With the additional funding provided under Covid and the Government's July jobs stimulus, many measures have been put in place to facilitate the reopening of society and business generally. This emphasis on active travel is not just a short-term measure. It has been a feature of the submissions we received during our consultation on our sustainable mobility policy. More people are walking and cycling and, in time, more people will return to public transport, potentially reducing car use in our medium and long-term future. We are also continuing to fund the expansion of our bus, tram and train fleets and making sure we are continuing to plan and design those highly significant public transport projects such as BusConnects, MetroLink and the DART expansion programme, which will have a role to play in our post-Covid future. While I acknowledge the challenges we face in this regard, I look forward to addressing them head-on as we strive to make our transport sector more sustainable now and for future generations. I will be unequivocal in saying I am in no doubt about the scale and depth of these challenges, which are like none faced in our lifetimes. They are felt in all sectors of society, none more so than transport.
I will start with public transport, where profound impacts have been experienced. As Members will know, with the most recent move to level 5, capacity across the public transport network was restricted to 25%. Most, but not all, transport operators have moved to slightly reduced schedules, with some increased services at peak times, to deal with the lower overall transport demand. The Government has introduced a number of measures since the beginning of the Covid crisis to ensure the continued safe operation of these essential public transport services. These include restricted seating signs in place on bus and rail services to align with the 25% capacity restriction in level 5, as well as the mandatory use of face coverings.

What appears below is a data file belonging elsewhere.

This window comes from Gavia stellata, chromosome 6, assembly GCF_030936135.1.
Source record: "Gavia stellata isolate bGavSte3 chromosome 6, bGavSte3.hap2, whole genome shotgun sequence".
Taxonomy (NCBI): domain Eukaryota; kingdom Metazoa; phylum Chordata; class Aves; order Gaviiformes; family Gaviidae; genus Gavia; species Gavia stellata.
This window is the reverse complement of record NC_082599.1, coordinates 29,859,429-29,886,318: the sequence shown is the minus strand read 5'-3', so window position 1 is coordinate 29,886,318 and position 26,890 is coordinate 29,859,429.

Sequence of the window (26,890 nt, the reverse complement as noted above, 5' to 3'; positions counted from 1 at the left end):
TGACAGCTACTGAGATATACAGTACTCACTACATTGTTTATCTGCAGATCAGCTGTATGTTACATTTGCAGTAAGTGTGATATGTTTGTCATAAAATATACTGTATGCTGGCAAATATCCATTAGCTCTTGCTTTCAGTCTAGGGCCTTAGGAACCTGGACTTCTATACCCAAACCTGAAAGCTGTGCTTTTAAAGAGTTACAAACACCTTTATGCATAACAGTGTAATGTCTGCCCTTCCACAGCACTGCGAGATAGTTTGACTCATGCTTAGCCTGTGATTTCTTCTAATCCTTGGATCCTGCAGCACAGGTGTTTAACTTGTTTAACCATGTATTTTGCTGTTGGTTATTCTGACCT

The Government has been clear that the continued operation of the public transport sector is an essential service, even though many people are working from home or staying at home in order to comply with Covid-19 instructions. This has meant that although fare revenues have collapsed, most of the cost of operations remains and must continue to be met in order to fulfil Government's broader policy objectives. As part of the 2021 Estimates process, my Department secured significantly higher than normal levels of funding of €670 million for public service obligation, PSO, and Local Link services. More recently, the Government approved an extension of the temporary supports for the commercial bus sector, which were first introduced last summer. These supports ensure that public transport services continue to be available to essential workers across the economy and for broader societal reasons.
I will move on to the issue of international travel, testing and quarantine. As an island, we are heavily reliant on our international connectivity. We have had to keep our borders open throughout this health crisis to maintain critical supply lines and allow essential travel. At various times over the past year, depending on the level of community transmission in Ireland and across Europe, the risk of international travel being a significant contributor to virus spread has risen and fallen. Striking the right balance in our approach has been challenging because the circumstances of the virus keep changing but the health of our people has been our first priority at all times.